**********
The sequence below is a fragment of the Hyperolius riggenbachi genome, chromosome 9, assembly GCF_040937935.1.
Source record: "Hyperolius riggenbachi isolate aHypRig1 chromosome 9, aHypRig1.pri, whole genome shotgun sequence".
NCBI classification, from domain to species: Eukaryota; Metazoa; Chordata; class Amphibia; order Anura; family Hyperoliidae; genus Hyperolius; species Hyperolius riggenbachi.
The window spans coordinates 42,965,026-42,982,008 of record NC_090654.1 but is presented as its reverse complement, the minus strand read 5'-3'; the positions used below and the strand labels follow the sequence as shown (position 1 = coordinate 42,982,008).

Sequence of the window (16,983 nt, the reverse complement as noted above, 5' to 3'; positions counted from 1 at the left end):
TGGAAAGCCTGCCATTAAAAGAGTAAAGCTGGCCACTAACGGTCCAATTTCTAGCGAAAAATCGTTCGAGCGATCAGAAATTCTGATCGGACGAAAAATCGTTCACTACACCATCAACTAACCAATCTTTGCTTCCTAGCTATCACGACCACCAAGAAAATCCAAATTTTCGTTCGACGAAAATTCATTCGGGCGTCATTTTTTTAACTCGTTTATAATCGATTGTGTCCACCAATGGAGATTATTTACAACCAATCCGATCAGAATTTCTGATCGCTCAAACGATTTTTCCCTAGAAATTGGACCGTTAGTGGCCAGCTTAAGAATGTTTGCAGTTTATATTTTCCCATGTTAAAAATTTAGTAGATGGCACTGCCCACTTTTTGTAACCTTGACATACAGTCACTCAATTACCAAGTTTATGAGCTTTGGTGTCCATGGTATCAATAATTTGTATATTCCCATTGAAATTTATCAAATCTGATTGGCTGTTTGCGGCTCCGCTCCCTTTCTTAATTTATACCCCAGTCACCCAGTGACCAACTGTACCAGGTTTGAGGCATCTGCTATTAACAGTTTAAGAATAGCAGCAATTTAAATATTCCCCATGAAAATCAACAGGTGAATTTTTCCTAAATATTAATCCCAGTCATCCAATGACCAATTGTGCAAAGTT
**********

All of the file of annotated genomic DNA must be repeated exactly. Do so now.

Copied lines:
The sequence below is a fragment of the Hyperolius riggenbachi genome, chromosome 9, assembly GCF_040937935.1.
Source record: "Hyperolius riggenbachi isolate aHypRig1 chromosome 9, aHypRig1.pri, whole genome shotgun sequence".
NCBI classification, from domain to species: Eukaryota; Metazoa; Chordata; class Amphibia; order Anura; family Hyperoliidae; genus Hyperolius; species Hyperolius riggenbachi.
The window spans coordinates 42,965,026-42,982,008 of record NC_090654.1 but is presented as its reverse complement, the minus strand read 5'-3'; the positions used below and the strand labels follow the sequence as shown (position 1 = coordinate 42,982,008).

Sequence of the window (16,983 nt, the reverse complement as noted above, 5' to 3'; positions counted from 1 at the left end):
TGGAAAGCCTGCCATTAAAAGAGTAAAGCTGGCCACTAACGGTCCAATTTCTAGCGAAAAATCGTTCGAGCGATCAGAAATTCTGATCGGACGAAAAATCGTTCACTACACCATCAACTAACCAATCTTTGCTTCCTAGCTATCACGACCACCAAGAAAATCCAAATTTTCGTTCGACGAAAATTCATTCGGGCGTCATTTTTTTAACTCGTTTATAATCGATTGTGTCCACCAATGGAGATTATTTACAACCAATCCGATCAGAATTTCTGATCGCTCAAACGATTTTTCCCTAGAAATTGGACCGTTAGTGGCCAGCTTAAGAATGTTTGCAGTTTATATTTTCCCATGTTAAAAATTTAGTAGATGGCACTGCCCACTTTTTGTAACCTTGACATACAGTCACTCAATTACCAAGTTTATGAGCTTTGGTGTCCATGGTATCAATAATTTGTATATTCCCATTGAAATTTATCAAATCTGATTGGCTGTTTGCGGCTCCGCTCCCTTTCTTAATTTATACCCCAGTCACCCAGTGACCAACTGTACCAGGTTTGAGGCATCTGCTATTAACAGTTTAAGAATAGCAGCAATTTAAATATTCCCCATGAAAATCAACAGGTGAATTTTTCCTAAATATTAATCCCAGTCATCCAATGACCAATTGTGCAAAGTT